The night sky holds many wonders. Planets and galaxies are all masked by sunlight during the day, but are visible in darkness. Perhaps one of the most obvious nocturnal beauties are the stars. Where did they come from? This article gives a brief overview of how a star is born.
Stars are born in massive clouds of dust and gases called nebulae. When a nebula gets massive enough, dust and gas start to collapse and get hotter. If it gets hot enough, a protostar is formed. Everything depends on temperature. Most stars run on hydrogen fusion. This requires a lot of heat, and if a protostar is too cool for the hydrogen in its heart to ignite, it will not burn and will remain a brown dwarf, which is something like an incredibly massive Jupiter.
As the protostar continues to form, it continues getting both bigger and more dense until it has enough mass to ignite the hydrogen and begin fusion. Once it stops contracting and gets all its energy from fusion, it can be classified as a star.
Depending on the temperature of the star, it can live for millions or billions of years. Stars have a finite amount of fuel to burn through, and hotter stars burn through it faster. Temperature also affects the brightness and color of a star. The coolest stars are red, and the brightest are blue. Our sun is an average yellow.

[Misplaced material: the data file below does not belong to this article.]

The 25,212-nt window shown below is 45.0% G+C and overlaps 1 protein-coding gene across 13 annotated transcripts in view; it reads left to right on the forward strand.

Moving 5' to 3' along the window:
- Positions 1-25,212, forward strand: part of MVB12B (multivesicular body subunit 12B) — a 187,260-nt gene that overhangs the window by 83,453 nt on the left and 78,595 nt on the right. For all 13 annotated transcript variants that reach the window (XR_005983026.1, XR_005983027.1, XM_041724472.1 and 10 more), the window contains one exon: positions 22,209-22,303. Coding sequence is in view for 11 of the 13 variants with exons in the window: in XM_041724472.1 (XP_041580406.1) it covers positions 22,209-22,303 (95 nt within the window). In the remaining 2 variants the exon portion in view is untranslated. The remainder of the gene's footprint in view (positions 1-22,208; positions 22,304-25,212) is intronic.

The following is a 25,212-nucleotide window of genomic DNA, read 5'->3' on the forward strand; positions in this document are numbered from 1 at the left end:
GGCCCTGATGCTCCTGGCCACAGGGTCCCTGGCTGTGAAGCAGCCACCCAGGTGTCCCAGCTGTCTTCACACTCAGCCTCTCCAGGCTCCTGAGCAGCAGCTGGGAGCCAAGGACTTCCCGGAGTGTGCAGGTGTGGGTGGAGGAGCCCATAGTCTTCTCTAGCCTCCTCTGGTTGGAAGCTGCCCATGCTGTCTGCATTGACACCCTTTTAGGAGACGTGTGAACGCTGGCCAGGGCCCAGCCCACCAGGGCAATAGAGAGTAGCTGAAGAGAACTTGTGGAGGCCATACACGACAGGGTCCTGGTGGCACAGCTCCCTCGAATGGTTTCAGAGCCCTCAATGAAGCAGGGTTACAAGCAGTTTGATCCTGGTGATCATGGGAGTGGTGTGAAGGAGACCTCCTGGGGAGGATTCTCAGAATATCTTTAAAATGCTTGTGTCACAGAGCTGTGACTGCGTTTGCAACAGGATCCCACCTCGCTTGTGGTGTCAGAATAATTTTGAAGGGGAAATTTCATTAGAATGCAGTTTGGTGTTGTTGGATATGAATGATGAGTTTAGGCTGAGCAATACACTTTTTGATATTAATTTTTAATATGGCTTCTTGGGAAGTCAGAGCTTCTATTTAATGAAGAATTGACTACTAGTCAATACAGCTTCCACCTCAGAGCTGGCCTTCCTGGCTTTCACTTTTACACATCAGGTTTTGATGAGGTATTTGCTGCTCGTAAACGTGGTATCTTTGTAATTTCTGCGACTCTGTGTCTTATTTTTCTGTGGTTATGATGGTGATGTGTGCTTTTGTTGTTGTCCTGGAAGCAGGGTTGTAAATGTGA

The things holding the star together are the gravity of the outer layers of gases and the heat from the inner core of fusion. As the star dies, there is less fuel to be fused into helium, and the core expands. It continues expanding until there is no more hydrogen to burn, then it cools and contracts, shedding outer layers as it goes. The core of the star has become a white dwarf, which can take billions or trillions of years to cool down to the background temperature of the universe. The layers the star left behind are known as planetary nebulae.
As more massive stars (stars between 1.5 and 5 times the mass of the sun) die, their cores fuse hydrogen and helium into heavier elements. These stars expand and contract several times, eventually becoming neutron stars.
The most massive stars die spectacularly. As their cores burn hydrogen and helium and helium into heavier elements, their outer shells are expanding. However, the energy required to fuse helium into heavier elements is enormous. Up until iron, more energy is released from fusion than is put into it. That all changes with iron. When the star’s core hits the iron limit, it rapidly collapses, then explodes with such force that it rips the still expanding outer layers to shreds. If a star is more than 26 times as massive as our sun, the core will sink into itself and become a black hole.